What this means is that major investments happing in some of Europe’s biggest cities are financed by companies operating within London.

This is why, (Mark Carney, Governor of the Bank of England), said:

“Europe relies heavily on London’s debt and equity markets.”

When it comes to foreign exchange markets, the UK is way ahead of its European counterparts with an impressive almost 40% share of the worlds foreign exchange and derivatives handling.

According to the (City of London Corporation) each year, $869 trillion worth of Euro, Yen and Dollars are traded from London. This is higher than all the Euro-Zone countries combined.


London currently accounts for 70% of the Euro Sovereign debt trades, meaning that the EU countries cannot shut outlondons capital markets as this would be suicide. (Rueters)

According to Reuters (Kai Pfaffenbach) Frankfurt is desperately trying win over businesses to relocate to their city from London. To help in this, the European Central Bank started the “Capital Markets Union” project in 2015, where they want Euro-zone financial markets to provide improved fund raising for companies by replicating Britain’s financial services and become more efficient in the stocks, bonds and other securities markets.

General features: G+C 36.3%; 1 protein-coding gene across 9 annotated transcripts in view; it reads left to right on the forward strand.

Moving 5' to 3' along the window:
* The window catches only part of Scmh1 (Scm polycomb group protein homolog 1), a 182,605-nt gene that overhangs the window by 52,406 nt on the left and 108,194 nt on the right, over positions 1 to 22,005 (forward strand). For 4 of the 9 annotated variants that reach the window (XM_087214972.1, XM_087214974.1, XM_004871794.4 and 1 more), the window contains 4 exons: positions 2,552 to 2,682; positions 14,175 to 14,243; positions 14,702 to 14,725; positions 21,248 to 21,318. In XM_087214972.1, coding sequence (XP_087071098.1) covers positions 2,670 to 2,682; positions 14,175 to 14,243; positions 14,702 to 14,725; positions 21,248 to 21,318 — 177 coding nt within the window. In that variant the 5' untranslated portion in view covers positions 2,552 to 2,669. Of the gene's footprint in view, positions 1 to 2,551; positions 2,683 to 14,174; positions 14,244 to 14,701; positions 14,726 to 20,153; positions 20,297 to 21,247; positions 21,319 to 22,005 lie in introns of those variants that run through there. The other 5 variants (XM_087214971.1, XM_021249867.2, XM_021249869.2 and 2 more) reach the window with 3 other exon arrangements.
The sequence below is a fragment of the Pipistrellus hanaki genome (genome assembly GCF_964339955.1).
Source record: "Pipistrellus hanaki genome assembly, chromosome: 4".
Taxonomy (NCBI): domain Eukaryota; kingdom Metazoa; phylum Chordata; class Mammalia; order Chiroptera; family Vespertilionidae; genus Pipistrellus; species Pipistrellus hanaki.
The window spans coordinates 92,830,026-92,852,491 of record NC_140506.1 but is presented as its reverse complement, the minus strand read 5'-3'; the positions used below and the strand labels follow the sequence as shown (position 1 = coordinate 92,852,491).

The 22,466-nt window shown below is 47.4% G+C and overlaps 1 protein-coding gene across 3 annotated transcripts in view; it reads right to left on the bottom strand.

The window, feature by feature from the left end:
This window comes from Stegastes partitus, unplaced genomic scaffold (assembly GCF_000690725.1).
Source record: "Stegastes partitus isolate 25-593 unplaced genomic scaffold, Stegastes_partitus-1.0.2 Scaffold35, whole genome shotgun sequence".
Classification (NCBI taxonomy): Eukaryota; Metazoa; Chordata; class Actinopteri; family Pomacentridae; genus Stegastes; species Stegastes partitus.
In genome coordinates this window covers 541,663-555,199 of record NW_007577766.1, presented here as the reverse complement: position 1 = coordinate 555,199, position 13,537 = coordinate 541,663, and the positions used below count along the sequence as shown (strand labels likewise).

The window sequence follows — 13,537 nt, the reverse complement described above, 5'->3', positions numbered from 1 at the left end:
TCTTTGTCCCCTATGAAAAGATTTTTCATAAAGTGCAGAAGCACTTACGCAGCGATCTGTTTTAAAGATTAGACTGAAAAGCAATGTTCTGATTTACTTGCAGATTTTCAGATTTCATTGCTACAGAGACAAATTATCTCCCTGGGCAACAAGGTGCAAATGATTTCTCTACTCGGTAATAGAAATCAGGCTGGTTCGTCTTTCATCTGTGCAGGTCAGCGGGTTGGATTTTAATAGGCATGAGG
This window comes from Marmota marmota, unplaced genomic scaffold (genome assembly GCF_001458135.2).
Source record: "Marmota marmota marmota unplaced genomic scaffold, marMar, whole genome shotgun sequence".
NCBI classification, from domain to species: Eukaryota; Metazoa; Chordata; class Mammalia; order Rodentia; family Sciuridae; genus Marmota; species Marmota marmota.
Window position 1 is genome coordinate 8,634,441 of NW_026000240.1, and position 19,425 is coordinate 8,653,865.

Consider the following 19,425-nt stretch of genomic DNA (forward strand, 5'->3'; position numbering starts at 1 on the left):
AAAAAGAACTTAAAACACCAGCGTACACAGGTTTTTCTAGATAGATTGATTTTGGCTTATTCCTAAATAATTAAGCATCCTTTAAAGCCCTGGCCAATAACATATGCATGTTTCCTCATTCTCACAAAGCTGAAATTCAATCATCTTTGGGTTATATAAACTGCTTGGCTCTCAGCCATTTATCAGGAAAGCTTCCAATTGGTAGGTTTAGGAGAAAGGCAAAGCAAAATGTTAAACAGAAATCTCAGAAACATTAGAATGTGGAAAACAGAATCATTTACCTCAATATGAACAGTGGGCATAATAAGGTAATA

How Brexit is affecting Financial Markets:

The question of how Brexit will affect the UK economy is very uncertain. The sterling fell to a 31 year low, stock markets fell and foreign direct investment has frozen. All these things point towards the short-term impact of Brexit to be very serious. The real question is, what will the long term effects be, and how will markets react to cope with such uncertainty about the future.